In addition, the child is trusted to self-select what and how much to eat, which can take some pressure off the parents.

Research shows that mothers using BLW report lower levels of anxiety during the weaning period. They also tend to be less likely to express concern over or monitor their child’s weight (1, 12).

However, such studies cannot show that one factor caused the other. For instance, it’s possible that mothers who are naturally less anxious are simply more likely to adopt a BLW style.


BLW may help promote good eating behaviors and protect children against excess weight gain. It may also reduce picky eating behaviors and make it easier for parents to introduce foods to their babies.

Some foods are more suitable for BLW than others.

Starting with foods of appropriate sizes and textures and avoiding potentially problematic foods can make it easier for your baby to eat and reduce safety concerns, such as choking.

While weaning your baby, breastfeeding or infant formula will continue to provide most of the calories your baby needs. Their intake of breast milk or formula should gradually reduce as their intake of solids increases.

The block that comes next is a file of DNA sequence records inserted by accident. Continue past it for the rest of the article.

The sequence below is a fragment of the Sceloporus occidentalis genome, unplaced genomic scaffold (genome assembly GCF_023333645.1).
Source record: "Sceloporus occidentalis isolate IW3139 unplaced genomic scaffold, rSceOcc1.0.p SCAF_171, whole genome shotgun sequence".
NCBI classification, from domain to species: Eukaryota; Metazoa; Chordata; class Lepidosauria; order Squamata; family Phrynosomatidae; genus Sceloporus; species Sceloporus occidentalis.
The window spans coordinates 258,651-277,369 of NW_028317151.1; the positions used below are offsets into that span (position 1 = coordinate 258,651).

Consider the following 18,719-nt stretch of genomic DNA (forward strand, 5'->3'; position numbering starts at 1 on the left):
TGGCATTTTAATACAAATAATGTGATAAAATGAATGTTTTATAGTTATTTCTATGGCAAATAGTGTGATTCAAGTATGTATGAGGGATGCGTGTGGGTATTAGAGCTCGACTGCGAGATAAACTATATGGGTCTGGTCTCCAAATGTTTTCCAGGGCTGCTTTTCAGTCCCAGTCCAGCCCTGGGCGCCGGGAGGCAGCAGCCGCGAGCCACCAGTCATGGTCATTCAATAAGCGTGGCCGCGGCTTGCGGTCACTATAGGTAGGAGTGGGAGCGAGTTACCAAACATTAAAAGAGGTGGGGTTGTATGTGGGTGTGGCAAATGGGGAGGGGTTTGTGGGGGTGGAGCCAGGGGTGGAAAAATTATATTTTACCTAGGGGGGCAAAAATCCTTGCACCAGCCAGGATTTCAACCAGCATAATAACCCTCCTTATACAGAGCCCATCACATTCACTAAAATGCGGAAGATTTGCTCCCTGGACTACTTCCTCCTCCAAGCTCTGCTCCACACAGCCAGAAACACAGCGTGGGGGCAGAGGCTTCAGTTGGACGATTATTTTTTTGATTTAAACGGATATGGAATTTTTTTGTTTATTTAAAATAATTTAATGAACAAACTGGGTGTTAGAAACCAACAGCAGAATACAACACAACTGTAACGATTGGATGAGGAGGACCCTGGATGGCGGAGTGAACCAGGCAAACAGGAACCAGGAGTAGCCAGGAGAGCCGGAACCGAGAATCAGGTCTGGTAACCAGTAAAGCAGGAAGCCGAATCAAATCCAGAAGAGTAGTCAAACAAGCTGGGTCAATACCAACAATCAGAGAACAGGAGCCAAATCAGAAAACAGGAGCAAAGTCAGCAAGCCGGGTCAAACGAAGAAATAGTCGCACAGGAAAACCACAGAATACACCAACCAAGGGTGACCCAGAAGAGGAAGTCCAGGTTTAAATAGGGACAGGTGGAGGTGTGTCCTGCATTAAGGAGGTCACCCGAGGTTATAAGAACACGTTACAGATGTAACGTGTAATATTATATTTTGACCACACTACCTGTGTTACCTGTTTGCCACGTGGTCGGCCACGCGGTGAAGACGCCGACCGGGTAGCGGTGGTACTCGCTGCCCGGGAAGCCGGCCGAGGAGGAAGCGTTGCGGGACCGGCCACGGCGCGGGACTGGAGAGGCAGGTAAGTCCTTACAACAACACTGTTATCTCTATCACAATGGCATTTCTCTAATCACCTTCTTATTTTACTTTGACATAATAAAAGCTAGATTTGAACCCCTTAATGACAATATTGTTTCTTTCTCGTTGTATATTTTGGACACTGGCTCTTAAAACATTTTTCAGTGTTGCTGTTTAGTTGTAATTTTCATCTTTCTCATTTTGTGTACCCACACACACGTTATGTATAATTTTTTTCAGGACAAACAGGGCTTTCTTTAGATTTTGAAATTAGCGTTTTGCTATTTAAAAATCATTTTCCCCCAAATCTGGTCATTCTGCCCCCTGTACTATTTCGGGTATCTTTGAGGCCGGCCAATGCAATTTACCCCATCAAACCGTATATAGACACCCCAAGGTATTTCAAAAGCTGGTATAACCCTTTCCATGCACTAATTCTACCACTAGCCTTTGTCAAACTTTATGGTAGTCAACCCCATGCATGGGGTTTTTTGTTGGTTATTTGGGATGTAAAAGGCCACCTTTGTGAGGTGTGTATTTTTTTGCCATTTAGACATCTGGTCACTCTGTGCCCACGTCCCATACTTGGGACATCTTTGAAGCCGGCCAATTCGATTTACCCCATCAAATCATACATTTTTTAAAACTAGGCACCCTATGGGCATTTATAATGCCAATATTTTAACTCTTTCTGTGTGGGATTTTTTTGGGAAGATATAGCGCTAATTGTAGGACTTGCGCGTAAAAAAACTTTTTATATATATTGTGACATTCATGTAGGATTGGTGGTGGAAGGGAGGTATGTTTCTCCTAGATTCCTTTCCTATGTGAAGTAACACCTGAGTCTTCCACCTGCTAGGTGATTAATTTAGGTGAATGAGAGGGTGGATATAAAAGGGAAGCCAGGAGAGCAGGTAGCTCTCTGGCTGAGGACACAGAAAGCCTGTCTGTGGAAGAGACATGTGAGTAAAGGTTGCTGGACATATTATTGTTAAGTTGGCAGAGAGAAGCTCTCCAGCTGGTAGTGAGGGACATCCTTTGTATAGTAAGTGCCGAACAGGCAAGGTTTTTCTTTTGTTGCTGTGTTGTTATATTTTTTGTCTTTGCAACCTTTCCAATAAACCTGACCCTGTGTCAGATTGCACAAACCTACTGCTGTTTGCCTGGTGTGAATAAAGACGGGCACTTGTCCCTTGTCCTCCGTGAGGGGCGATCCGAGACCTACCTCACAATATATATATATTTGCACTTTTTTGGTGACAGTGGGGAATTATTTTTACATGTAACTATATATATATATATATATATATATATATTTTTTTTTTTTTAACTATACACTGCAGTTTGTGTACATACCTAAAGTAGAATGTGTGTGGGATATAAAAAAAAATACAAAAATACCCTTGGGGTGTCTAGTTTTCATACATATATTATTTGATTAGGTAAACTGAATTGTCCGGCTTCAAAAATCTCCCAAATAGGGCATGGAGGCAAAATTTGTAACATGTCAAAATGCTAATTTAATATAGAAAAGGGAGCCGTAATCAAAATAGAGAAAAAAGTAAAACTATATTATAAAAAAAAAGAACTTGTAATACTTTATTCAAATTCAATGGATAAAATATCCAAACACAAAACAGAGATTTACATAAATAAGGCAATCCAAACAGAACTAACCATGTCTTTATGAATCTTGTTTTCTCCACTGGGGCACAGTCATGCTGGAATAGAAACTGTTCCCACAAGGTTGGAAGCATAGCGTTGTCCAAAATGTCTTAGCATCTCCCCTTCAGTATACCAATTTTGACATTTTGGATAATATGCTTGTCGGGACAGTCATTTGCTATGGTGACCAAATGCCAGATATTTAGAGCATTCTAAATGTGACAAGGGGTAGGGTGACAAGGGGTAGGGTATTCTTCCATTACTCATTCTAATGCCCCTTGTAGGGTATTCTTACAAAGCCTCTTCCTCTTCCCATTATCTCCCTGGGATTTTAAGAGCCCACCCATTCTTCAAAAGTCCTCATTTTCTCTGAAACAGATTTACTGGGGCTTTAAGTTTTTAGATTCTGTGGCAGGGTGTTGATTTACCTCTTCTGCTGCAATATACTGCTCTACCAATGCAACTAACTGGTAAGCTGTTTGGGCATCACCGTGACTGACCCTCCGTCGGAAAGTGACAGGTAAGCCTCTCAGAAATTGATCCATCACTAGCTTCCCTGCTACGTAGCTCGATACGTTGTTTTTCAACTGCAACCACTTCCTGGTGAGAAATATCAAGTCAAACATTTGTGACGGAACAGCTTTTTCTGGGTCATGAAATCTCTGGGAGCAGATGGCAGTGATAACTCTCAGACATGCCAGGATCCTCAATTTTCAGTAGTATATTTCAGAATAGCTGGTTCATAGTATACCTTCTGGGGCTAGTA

Starter foods

Here are some BLW-appropriate starter foods:

  • avocado
  • baked, skinless potatoes or sweet potatoes
  • banana
  • beans or peas, slightly mashed
  • de-segmented orange without inner skins
  • ground meat
  • ground nuts and seeds
  • hard-boiled egg
  • lentils
  • oatmeal
  • salmon
  • soft-boiled green beans
  • steamed or shredded carrots
  • steamed broccoli
  • thawed or slightly mashed berries
  • unsweetened yogurt

Keep in mind that it’s especially important to offer your baby iron-rich foods, as this nutrient is crucial at this stage of your baby’s growth and development (13).

Good examples of iron-rich foods include meat, eggs, fish, beans, and leafy greens.

It’s also best to cut foods into slices that your baby can easily pick up and hold and to offer foods your baby’s gums can easily mash.

Once you’ve prepared BLW-appropriate foods, place a small amount in front of your baby and allow them to grab and bring pieces to their mouths themselves.

Foods to avoid

Some foods should be avoided when introducing foods to your child — regardless of your chosen weaning method:

  • Honey. Honey may contain Clostridium botulinum, which are bacteria that can cause a very serious form of food poisoning. You shouldn’t give honey to babies under 12 months of age (14).
  • Undercooked eggs. Undercooked eggs are more likely to contain Salmonella, which are bacteria that can cause harm to your baby (15).
  • Unpasteurized dairy products and luncheon meats. These can contain Listeria monogenes, bacteria that can make your baby ill (16).